Shortly after the Cuban Missile Crisis, the Kennedy White House installed a teletype hotline to be used as a direct link between the heads of Washington and Moscow. It was created on 20 June 1963, and announced to the public on 30 August of that same year.
This device was used for the first time during the 6 Day War of 1967, when Lyndon B. Johnson communicated with Soviet Premier Alexsei Kosygin. Leaders would type their messages in their native languages, and the received communications were then translated.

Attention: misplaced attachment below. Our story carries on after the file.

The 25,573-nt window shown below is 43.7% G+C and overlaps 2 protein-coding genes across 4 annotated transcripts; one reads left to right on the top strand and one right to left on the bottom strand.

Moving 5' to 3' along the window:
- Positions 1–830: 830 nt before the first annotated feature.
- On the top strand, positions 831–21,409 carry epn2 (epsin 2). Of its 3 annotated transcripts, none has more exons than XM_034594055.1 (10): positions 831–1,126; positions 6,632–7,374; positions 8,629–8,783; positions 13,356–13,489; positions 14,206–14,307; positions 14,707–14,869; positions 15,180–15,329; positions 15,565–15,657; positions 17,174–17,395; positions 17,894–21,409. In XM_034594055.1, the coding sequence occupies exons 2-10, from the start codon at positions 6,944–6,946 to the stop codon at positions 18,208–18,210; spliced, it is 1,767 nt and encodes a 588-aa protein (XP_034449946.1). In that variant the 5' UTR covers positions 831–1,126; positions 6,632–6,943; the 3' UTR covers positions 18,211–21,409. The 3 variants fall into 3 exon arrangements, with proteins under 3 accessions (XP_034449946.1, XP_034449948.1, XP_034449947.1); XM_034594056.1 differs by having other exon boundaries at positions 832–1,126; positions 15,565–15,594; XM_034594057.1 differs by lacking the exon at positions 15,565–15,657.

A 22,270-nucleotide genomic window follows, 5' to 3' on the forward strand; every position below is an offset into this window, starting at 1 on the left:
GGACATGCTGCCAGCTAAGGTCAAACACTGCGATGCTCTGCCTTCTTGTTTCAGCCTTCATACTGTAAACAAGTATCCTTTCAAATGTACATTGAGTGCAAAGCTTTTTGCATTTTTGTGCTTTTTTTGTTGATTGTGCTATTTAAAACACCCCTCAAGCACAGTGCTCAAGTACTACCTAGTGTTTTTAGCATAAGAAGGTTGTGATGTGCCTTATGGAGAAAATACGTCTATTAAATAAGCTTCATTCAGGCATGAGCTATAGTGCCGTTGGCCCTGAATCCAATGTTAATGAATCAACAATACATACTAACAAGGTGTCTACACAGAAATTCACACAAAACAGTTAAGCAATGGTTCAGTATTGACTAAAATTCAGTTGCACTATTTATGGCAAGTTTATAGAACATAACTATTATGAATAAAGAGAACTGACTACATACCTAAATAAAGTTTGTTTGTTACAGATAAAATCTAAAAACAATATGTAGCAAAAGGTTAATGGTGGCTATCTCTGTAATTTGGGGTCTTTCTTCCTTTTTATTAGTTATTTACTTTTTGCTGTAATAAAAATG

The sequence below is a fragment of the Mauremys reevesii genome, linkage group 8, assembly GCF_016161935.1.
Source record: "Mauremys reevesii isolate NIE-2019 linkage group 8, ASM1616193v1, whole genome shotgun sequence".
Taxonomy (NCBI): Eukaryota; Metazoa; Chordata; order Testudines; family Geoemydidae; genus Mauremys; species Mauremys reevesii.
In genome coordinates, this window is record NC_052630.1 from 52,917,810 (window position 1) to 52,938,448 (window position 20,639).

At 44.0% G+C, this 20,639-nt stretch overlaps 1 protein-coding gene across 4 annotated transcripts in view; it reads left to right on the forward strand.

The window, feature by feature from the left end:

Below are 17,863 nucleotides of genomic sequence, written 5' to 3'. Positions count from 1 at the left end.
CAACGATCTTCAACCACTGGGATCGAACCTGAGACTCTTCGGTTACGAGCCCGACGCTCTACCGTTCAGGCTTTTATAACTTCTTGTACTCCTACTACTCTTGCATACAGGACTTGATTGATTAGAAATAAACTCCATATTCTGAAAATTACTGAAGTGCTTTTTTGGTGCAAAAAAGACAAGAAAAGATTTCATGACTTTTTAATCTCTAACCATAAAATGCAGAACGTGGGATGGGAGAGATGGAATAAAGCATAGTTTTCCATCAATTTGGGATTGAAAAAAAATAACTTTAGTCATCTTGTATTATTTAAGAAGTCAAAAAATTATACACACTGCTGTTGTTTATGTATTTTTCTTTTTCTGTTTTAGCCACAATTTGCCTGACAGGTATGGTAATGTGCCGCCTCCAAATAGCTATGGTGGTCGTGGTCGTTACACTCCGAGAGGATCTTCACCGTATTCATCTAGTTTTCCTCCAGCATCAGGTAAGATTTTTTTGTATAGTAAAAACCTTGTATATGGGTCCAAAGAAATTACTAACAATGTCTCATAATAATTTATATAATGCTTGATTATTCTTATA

No, one of these was never used as part of the Kremlin hotline. This one was from the Carter era, probably part of the Defense Red Switch Network.
The teletype system was which was replaced by facsimile units in 1988. Since 2008 the Moscow–Washington hotline has been a secure computer link over which messages are exchanged by email.
The Old Wolf has spoken, and the NSA is listening.